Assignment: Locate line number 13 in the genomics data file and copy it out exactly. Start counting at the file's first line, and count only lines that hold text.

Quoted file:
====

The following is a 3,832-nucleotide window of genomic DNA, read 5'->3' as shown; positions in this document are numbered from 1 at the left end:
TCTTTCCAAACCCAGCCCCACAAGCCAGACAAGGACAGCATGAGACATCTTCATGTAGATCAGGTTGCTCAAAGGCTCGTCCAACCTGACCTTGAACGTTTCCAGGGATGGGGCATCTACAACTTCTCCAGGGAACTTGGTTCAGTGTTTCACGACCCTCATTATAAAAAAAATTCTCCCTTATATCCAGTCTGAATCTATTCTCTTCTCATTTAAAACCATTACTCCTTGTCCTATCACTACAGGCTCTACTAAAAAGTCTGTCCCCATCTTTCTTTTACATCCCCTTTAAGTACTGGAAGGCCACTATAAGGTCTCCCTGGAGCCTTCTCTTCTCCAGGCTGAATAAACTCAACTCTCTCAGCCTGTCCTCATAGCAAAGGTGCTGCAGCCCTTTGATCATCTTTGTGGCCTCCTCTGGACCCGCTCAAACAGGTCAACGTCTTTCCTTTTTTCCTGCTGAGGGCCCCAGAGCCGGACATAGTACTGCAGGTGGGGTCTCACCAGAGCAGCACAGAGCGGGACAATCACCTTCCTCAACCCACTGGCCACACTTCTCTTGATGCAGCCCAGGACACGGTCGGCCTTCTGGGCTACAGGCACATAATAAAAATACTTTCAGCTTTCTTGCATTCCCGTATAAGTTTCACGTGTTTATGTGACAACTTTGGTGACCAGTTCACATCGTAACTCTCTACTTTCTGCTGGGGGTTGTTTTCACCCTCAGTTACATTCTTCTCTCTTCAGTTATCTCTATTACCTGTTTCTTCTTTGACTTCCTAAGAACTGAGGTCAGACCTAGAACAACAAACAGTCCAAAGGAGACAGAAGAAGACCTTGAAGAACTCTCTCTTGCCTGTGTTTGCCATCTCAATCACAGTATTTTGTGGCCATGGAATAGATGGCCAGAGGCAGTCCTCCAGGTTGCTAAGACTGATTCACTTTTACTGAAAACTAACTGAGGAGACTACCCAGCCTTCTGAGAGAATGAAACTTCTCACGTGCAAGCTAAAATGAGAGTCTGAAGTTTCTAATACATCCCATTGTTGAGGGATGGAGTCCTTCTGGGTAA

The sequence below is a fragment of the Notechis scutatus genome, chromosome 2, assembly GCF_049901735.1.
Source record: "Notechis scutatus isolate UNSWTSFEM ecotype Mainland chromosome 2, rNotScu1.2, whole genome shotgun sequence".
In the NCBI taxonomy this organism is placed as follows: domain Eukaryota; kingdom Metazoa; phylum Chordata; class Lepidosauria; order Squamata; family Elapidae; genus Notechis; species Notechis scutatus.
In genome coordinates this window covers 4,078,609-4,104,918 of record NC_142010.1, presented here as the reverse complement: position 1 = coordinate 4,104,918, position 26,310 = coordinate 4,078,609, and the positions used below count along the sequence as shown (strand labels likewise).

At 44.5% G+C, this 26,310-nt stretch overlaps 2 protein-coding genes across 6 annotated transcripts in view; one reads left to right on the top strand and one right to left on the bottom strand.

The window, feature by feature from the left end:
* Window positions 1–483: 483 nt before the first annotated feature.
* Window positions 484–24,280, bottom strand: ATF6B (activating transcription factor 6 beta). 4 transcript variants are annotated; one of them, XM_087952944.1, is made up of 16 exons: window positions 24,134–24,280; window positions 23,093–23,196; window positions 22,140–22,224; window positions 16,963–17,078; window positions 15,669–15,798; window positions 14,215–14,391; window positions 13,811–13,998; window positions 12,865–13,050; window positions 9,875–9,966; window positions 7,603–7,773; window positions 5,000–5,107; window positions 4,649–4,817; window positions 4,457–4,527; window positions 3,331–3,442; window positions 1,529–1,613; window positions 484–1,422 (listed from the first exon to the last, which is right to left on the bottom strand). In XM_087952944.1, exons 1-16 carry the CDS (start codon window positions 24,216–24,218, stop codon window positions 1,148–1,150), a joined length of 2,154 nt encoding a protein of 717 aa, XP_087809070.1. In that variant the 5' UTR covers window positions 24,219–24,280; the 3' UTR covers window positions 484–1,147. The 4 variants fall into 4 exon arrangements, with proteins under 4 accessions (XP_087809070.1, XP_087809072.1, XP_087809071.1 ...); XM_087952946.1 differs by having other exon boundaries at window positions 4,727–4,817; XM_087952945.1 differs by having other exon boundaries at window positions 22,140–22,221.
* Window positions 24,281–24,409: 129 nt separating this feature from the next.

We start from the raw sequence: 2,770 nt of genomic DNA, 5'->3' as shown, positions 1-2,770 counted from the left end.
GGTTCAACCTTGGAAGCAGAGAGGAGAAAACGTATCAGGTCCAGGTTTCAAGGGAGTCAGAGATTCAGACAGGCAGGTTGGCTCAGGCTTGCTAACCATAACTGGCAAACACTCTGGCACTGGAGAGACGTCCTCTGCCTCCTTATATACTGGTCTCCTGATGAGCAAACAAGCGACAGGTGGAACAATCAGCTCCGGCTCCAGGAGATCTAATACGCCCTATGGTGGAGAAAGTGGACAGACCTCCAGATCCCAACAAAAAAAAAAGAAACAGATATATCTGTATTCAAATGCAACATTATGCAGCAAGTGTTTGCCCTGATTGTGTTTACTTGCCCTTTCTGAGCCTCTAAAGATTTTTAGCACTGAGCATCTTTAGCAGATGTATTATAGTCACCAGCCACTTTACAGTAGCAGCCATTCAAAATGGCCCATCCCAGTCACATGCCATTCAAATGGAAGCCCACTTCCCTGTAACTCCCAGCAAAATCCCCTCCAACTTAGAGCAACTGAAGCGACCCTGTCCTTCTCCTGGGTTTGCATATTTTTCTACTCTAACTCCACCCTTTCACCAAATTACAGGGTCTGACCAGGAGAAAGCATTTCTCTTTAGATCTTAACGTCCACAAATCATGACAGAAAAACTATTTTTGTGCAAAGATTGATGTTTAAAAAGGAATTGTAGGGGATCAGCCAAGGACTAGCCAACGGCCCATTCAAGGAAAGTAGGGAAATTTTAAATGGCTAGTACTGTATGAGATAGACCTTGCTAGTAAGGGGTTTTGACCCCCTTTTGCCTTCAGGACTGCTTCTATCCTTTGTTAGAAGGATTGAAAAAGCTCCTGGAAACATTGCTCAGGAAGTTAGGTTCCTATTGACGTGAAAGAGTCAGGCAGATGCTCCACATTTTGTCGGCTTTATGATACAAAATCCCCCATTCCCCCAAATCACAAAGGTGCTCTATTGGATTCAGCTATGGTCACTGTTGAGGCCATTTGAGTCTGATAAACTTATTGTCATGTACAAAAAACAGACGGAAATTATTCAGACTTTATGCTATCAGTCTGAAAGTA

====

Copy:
GGTTCAACCTTGGAAGCAGAGAGGAGAAAACGTATCAGGTCCAGGTTTCAAGGGAGTCAGAGATTCAGACAGGCAGGTTGGCTCAGGCTTGCTAACCATAACTGGCAAACACTCTGGCACTGGAGAGACGTCCTCTGCCTCCTTATATACTGGTCTCCTGATGAGCAAACAAGCGACAGGTGGAACAATCAGCTCCGGCTCCAGGAGATCTAATACGCCCTATGGTGGAGAAAGTGGACAGACCTCCAGATCCCAACAAAAAAAAAAGAAACAGATATATCTGTATTCAAATGCAACATTATGCAGCAAGTGTTTGCCCTGATTGTGTTTACTTGCCCTTTCTGAGCCTCTAAAGATTTTTAGCACTGAGCATCTTTAGCAGATGTATTATAGTCACCAGCCACTTTACAGTAGCAGCCATTCAAAATGGCCCATCCCAGTCACATGCCATTCAAATGGAAGCCCACTTCCCTGTAACTCCCAGCAAAATCCCCTCCAACTTAGAGCAACTGAAGCGACCCTGTCCTTCTCCTGGGTTTGCATATTTTTCTACTCTAACTCCACCCTTTCACCAAATTACAGGGTCTGACCAGGAGAAAGCATTTCTCTTTAGATCTTAACGTCCACAAATCATGACAGAAAAACTATTTTTGTGCAAAGATTGATGTTTAAAAAGGAATTGTAGGGGATCAGCCAAGGACTAGCCAACGGCCCATTCAAGGAAAGTAGGGAAATTTTAAATGGCTAGTACTGTATGAGATAGACCTTGCTAGTAAGGGGTTTTGACCCCCTTTTGCCTTCAGGACTGCTTCTATCCTTTGTTAGAAGGATTGAAAAAGCTCCTGGAAACATTGCTCAGGAAGTTAGGTTCCTATTGACGTGAAAGAGTCAGGCAGATGCTCCACATTTTGTCGGCTTTATGATACAAAATCCCCCATTCCCCCAAATCACAAAGGTGCTCTATTGGATTCAGCTATGGTCACTGTTGAGGCCATTTGAGTCTGATAAACTTATTGTCATGTACAAAAAACAGACGGAAATTATTCAGACTTTATGCTATCAGTCTGAAAGTA